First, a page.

Elizabeth Warren Could Be Trump’s Easiest Opponent
Elizabeth Warren is rising tn the polls of the Democratic primary race, but one analyst argues she may be the perfect candidate....to help re-elect Donald Trump.
Even as she rises in the polls, National Journal’s josh Krausharr argues that Massachusetts Senator Elizabeth Warren would be the weakest opponent that Democrats could put up against President Trump in 2020:
The relevant question isn’t whether an ideologically extreme nominee can win a presidential election. As I’ve written, Trump’s consistently weak approval ratings all but guarantee that any Democratic candidate will be competitive. The question is how costly choosing such a nominee will be. The threat that Warren poses to Democrats is that she could turn an easily winnable election into a dogfight.
Even if voters aren’t dwelling on policy specifics, their ideological perception of the candidates makes a huge difference. Democrats deliberately avoided invoking polarizing cultural issues when competing for swing districts last year—a strategy that allowed them to comfortably win back the House majority. The relative few who invoked a populist message like Warren’s lost winnable suburban seats.
It’s Politics 101: When there are more conservative (and moderate) voters than liberal ones, it’s very difficult to put together a winning coalition with just a progressive base. The only way to do it is by betting that Trump is so toxic that a critical majority of voters will automatically reject him. That strategy didn’t work well for Hillary Clinton in the last election.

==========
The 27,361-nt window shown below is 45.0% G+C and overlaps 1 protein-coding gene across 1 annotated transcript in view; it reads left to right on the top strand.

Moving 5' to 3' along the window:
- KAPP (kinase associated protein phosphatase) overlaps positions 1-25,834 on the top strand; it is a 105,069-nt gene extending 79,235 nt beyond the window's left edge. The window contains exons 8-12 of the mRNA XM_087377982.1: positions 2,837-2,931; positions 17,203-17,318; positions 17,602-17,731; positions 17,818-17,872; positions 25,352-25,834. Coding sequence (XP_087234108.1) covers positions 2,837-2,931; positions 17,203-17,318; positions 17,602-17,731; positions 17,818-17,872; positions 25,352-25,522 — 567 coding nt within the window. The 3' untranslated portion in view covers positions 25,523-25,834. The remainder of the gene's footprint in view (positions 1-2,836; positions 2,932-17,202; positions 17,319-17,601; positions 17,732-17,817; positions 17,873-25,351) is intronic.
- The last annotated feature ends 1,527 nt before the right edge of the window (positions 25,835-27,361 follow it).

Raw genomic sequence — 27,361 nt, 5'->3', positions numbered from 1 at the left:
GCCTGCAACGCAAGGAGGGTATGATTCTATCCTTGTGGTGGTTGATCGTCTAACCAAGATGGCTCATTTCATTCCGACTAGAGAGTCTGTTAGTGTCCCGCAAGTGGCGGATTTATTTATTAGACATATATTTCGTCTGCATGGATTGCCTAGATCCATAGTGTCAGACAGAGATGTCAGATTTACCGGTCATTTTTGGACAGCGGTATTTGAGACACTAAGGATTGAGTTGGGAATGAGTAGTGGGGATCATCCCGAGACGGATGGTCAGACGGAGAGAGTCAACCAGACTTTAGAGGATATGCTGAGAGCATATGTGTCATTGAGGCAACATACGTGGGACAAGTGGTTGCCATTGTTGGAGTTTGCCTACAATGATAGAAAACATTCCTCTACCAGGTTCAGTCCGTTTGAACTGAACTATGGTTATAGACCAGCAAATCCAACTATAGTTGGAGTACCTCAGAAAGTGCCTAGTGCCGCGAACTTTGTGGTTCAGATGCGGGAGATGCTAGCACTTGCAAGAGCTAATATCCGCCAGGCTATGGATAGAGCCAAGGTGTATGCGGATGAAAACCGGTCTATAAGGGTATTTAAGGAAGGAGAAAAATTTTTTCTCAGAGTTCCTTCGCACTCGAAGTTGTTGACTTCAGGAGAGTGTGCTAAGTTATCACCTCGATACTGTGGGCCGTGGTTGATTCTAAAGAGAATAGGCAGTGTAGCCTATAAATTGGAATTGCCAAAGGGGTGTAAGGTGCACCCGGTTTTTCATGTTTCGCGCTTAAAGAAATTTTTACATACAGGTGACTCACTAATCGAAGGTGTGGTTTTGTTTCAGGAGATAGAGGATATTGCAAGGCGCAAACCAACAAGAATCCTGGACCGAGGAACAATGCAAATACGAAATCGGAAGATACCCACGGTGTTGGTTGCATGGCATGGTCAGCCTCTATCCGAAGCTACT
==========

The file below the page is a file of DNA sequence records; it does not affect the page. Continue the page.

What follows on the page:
Warren also carries other specific vulnerabilities into a matchup against Trump. She currently relies on a faction of white liberal support, struggling to win over African-American voters to her side. If Democrats believe the key to winning is by rallying their diverse base, it’s hard to see Warren accomplishing that goal. Her nomination threatens to be a double-whammy: turning off swing suburban voters without any gains in nonwhite voter turnout.
She also would make the election a choice between two different types of disruption. Trump has demonstrated that his chaotic and impulsive approach to governance carries serious risks. But if the economy remains healthy, will voters want to choose an alternative who threatens to abolish private health insurance, redistribute wealth, and take a hostile approach toward Israel?
According to a new Fox News poll, 60 percent of Democratic voters prefer a nominee who will restore politics to normalcy over someone who would fundamentally change how Washington works. That suggests that Warren’s message risks alienating critical parts of a winning Democratic coalition.
Most nominees pivot back to the center in a general election, but Warren has staked out so much space on the far left that it will be very difficult for her to do so. Is she suddenly going to become an incrementalist after calling for a revolution in the primary? That’s hard to imagine.
Progressives look at Trump’s deep and abiding unpopularity, and conclude that this is the time to go for broke. They view Warren representing a movement that has a real chance to gain power and move the country in a leftward direction. They view Trump’s against-the-odds election as a model of how unconventional candidates can win power and make history.